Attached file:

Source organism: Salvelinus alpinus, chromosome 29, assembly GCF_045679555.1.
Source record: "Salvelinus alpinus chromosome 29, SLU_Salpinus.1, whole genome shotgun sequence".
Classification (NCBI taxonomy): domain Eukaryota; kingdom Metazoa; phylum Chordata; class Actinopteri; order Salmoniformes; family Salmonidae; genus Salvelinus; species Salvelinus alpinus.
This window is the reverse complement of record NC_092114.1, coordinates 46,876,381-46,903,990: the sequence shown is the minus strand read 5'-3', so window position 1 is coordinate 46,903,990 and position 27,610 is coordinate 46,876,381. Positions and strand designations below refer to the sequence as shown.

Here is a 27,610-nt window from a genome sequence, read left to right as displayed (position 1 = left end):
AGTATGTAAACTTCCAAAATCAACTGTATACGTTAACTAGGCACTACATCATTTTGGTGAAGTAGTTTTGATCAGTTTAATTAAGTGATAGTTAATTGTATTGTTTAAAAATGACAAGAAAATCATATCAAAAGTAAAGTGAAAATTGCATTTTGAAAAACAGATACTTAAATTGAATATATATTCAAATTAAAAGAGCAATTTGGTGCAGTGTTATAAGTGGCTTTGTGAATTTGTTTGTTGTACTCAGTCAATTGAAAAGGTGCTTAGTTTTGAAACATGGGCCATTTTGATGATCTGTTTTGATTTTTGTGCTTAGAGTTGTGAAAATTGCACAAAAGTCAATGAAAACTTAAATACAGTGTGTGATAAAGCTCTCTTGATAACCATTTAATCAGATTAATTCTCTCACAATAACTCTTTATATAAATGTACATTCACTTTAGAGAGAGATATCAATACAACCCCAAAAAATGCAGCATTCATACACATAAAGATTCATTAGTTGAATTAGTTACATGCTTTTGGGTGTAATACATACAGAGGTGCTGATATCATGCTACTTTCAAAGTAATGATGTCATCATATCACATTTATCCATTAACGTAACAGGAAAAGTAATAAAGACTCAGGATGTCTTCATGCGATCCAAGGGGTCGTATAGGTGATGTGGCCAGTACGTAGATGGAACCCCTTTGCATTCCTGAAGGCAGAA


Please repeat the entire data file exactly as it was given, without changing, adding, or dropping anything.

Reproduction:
Source organism: Salvelinus alpinus, chromosome 29, assembly GCF_045679555.1.
Source record: "Salvelinus alpinus chromosome 29, SLU_Salpinus.1, whole genome shotgun sequence".
Classification (NCBI taxonomy): domain Eukaryota; kingdom Metazoa; phylum Chordata; class Actinopteri; order Salmoniformes; family Salmonidae; genus Salvelinus; species Salvelinus alpinus.
This window is the reverse complement of record NC_092114.1, coordinates 46,876,381-46,903,990: the sequence shown is the minus strand read 5'-3', so window position 1 is coordinate 46,903,990 and position 27,610 is coordinate 46,876,381. Positions and strand designations below refer to the sequence as shown.

Here is a 27,610-nt window from a genome sequence, read left to right as displayed (position 1 = left end):
AGTATGTAAACTTCCAAAATCAACTGTATACGTTAACTAGGCACTACATCATTTTGGTGAAGTAGTTTTGATCAGTTTAATTAAGTGATAGTTAATTGTATTGTTTAAAAATGACAAGAAAATCATATCAAAAGTAAAGTGAAAATTGCATTTTGAAAAACAGATACTTAAATTGAATATATATTCAAATTAAAAGAGCAATTTGGTGCAGTGTTATAAGTGGCTTTGTGAATTTGTTTGTTGTACTCAGTCAATTGAAAAGGTGCTTAGTTTTGAAACATGGGCCATTTTGATGATCTGTTTTGATTTTTGTGCTTAGAGTTGTGAAAATTGCACAAAAGTCAATGAAAACTTAAATACAGTGTGTGATAAAGCTCTCTTGATAACCATTTAATCAGATTAATTCTCTCACAATAACTCTTTATATAAATGTACATTCACTTTAGAGAGAGATATCAATACAACCCCAAAAAATGCAGCATTCATACACATAAAGATTCATTAGTTGAATTAGTTACATGCTTTTGGGTGTAATACATACAGAGGTGCTGATATCATGCTACTTTCAAAGTAATGATGTCATCATATCACATTTATCCATTAACGTAACAGGAAAAGTAATAAAGACTCAGGATGTCTTCATGCGATCCAAGGGGTCGTATAGGTGATGTGGCCAGTACGTAGATGGAACCCCTTTGCATTCCTGAAGGCAGAA